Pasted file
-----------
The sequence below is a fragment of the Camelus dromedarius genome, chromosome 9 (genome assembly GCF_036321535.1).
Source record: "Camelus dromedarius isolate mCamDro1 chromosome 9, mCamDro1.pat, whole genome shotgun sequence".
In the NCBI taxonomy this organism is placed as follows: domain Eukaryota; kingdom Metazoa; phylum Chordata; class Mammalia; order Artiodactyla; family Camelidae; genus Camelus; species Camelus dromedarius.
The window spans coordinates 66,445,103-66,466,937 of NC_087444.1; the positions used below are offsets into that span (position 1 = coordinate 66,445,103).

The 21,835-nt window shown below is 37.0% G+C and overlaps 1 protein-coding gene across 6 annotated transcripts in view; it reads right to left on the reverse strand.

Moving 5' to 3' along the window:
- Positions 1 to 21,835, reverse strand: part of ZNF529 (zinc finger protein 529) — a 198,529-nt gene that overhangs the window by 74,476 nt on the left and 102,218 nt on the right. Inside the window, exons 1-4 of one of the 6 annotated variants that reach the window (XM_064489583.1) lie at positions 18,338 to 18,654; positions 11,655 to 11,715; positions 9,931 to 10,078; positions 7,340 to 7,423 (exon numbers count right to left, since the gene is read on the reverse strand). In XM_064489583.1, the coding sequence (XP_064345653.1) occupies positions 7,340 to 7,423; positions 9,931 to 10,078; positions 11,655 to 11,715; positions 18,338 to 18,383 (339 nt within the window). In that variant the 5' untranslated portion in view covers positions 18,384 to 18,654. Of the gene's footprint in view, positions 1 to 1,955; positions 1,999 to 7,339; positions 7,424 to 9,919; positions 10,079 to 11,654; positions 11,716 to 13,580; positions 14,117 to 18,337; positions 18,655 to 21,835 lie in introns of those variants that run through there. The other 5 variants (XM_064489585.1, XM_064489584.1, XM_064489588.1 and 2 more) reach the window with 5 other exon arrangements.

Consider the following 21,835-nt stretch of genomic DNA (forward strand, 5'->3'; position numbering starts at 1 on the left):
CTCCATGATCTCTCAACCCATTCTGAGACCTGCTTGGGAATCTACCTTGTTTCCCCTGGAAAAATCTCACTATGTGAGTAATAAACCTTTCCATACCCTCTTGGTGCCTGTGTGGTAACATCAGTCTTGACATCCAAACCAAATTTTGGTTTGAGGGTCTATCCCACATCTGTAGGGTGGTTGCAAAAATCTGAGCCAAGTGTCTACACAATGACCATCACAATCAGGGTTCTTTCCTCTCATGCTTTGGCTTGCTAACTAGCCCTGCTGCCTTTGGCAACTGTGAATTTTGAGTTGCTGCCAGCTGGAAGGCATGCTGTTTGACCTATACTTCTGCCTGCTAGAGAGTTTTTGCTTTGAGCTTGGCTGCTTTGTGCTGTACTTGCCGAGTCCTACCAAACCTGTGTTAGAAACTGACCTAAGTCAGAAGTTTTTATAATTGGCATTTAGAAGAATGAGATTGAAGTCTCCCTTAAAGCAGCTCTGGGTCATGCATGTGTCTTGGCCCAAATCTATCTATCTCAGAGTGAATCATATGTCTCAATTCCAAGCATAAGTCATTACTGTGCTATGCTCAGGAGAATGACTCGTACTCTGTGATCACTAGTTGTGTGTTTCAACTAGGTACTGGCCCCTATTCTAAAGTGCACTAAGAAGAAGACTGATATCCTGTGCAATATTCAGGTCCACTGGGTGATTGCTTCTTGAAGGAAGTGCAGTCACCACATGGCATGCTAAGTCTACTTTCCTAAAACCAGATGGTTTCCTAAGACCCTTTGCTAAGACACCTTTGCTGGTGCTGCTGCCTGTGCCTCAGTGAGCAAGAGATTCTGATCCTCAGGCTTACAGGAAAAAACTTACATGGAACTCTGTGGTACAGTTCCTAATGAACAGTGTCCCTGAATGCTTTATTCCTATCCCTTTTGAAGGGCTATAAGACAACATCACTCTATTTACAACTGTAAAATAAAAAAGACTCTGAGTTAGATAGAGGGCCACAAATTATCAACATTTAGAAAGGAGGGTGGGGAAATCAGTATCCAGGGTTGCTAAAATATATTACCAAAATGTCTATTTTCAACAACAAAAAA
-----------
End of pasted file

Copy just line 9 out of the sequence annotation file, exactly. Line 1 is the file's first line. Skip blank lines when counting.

CTCCATGATCTCTCAACCCATTCTGAGACCTGCTTGGGAATCTACCTTGTTTCCCCTGGAAAAATCTCACTATGTGAGTAATAAACCTTTCCATACCCTCTTGGTGCCTGTGTGGTAACATCAGTCTTGACATCCAAACCAAATTTTGGTTTGAGGGTCTATCCCACATCTGTAGGGTGGTTGCAAAAATCTGAGCCAAGTGTCTACACAATGACCATCACAATCAGGGTTCTTTCCTCTCATGCTTTGGCTTGCTAACTAGCCCTGCTGCCTTTGGCAACTGTGAATTTTGAGTTGCTGCCAGCTGGAAGGCATGCTGTTTGACCTATACTTCTGCCTGCTAGAGAGTTTTTGCTTTGAGCTTGGCTGCTTTGTGCTGTACTTGCCGAGTCCTACCAAACCTGTGTTAGAAACTGACCTAAGTCAGAAGTTTTTATAATTGGCATTTAGAAGAATGAGATTGAAGTCTCCCTTAAAGCAGCTCTGGGTCATGCATGTGTCTTGGCCCAAATCTATCTATCTCAGAGTGAATCATATGTCTCAATTCCAAGCATAAGTCATTACTGTGCTATGCTCAGGAGAATGACTCGTACTCTGTGATCACTAGTTGTGTGTTTCAACTAGGTACTGGCCCCTATTCTAAAGTGCACTAAGAAGAAGACTGATATCCTGTGCAATATTCAGGTCCACTGGGTGATTGCTTCTTGAAGGAAGTGCAGTCACCACATGGCATGCTAAGTCTACTTTCCTAAAACCAGATGGTTTCCTAAGACCCTTTGCTAAGACACCTTTGCTGGTGCTGCTGCCTGTGCCTCAGTGAGCAAGAGATTCTGATCCTCAGGCTTACAGGAAAAAACTTACATGGAACTCTGTGGTACAGTTCCTAATGAACAGTGTCCCTGAATGCTTTATTCCTATCCCTTTTGAAGGGCTATAAGACAACATCACTCTATTTACAACTGTAAAATAAAAAAGACTCTGAGTTAGATAGAGGGCCACAAATTATCAACATTTAGAAAGGAGGGTGGGGAAATCAGTATCCAGGGTTGCTAAAATATATTACCAAAATGTCTATTTTCAACAACAAAAAA